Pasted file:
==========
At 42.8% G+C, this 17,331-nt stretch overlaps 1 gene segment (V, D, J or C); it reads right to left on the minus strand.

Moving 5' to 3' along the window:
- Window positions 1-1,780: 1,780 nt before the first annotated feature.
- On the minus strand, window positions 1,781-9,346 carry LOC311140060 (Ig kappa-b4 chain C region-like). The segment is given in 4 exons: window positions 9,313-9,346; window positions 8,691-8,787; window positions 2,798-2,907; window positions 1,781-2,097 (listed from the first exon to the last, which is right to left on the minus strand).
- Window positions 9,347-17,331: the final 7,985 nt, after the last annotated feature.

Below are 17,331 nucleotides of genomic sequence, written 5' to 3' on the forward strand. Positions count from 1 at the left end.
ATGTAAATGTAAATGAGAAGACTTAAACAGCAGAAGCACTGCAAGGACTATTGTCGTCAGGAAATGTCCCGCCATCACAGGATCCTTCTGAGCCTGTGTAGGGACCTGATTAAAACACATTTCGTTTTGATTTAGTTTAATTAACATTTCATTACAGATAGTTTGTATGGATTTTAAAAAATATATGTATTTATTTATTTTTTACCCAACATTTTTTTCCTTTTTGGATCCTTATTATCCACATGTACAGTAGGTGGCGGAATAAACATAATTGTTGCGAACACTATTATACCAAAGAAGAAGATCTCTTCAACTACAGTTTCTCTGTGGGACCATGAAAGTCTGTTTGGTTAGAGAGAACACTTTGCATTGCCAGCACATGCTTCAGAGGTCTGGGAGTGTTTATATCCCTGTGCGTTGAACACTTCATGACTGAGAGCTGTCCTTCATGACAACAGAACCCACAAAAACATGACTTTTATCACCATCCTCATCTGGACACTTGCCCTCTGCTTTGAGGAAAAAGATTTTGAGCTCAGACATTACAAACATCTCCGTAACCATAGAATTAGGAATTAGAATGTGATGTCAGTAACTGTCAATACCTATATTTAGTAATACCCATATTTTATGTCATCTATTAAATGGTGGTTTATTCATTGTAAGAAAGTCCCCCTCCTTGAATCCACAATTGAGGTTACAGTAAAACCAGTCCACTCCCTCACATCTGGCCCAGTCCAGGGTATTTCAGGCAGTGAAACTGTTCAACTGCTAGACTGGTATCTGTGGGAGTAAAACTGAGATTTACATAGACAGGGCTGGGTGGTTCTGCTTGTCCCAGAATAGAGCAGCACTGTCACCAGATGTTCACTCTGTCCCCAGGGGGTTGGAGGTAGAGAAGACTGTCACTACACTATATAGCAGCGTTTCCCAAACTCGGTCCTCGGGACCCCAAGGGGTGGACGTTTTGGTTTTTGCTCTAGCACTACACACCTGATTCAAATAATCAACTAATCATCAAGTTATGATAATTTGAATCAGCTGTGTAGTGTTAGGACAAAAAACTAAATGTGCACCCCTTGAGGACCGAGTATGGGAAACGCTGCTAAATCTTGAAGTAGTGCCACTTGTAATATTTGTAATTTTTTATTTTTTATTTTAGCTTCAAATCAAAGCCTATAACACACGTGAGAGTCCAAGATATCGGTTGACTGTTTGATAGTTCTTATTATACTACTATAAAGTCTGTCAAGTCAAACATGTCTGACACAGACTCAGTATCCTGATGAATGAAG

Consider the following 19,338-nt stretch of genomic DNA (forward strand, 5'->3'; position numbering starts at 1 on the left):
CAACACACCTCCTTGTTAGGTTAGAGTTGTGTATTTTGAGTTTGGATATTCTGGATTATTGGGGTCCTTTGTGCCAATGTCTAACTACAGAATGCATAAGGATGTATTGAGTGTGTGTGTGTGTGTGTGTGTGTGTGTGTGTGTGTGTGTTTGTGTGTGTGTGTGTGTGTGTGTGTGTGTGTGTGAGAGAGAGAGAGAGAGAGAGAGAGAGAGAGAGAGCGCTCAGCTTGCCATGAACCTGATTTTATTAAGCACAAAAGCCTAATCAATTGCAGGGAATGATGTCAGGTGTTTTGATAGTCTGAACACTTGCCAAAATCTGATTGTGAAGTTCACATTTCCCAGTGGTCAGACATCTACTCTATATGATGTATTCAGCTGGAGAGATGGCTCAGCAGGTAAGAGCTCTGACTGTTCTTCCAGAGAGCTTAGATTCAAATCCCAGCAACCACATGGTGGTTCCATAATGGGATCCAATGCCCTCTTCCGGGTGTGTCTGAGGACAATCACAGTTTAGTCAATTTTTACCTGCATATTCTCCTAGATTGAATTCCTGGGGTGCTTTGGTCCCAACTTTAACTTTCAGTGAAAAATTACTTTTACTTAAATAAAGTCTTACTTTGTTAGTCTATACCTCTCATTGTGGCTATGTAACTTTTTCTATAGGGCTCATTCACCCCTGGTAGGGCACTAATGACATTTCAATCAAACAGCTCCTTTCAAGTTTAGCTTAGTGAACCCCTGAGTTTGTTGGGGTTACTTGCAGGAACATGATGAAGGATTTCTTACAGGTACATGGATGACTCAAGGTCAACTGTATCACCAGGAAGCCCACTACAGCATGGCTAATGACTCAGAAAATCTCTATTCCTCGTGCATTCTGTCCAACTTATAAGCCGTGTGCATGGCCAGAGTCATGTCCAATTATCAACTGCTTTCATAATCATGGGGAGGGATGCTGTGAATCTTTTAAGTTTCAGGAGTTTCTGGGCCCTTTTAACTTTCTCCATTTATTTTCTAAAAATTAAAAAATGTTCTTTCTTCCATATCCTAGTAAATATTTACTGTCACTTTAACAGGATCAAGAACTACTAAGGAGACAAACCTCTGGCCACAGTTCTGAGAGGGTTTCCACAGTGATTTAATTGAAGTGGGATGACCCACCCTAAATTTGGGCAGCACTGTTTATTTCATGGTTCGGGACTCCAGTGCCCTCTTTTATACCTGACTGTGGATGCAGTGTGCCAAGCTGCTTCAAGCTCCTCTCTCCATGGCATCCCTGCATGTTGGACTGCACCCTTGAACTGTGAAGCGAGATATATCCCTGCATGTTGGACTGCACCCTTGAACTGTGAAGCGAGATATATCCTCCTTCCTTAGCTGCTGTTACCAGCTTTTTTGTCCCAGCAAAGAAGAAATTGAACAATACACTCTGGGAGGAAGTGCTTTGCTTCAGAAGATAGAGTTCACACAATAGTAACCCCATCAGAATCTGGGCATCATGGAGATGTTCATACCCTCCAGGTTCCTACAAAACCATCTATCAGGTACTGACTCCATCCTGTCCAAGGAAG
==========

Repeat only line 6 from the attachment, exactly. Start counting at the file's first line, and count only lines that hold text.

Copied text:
Below are 17,331 nucleotides of genomic sequence, written 5' to 3' on the forward strand. Positions count from 1 at the left end.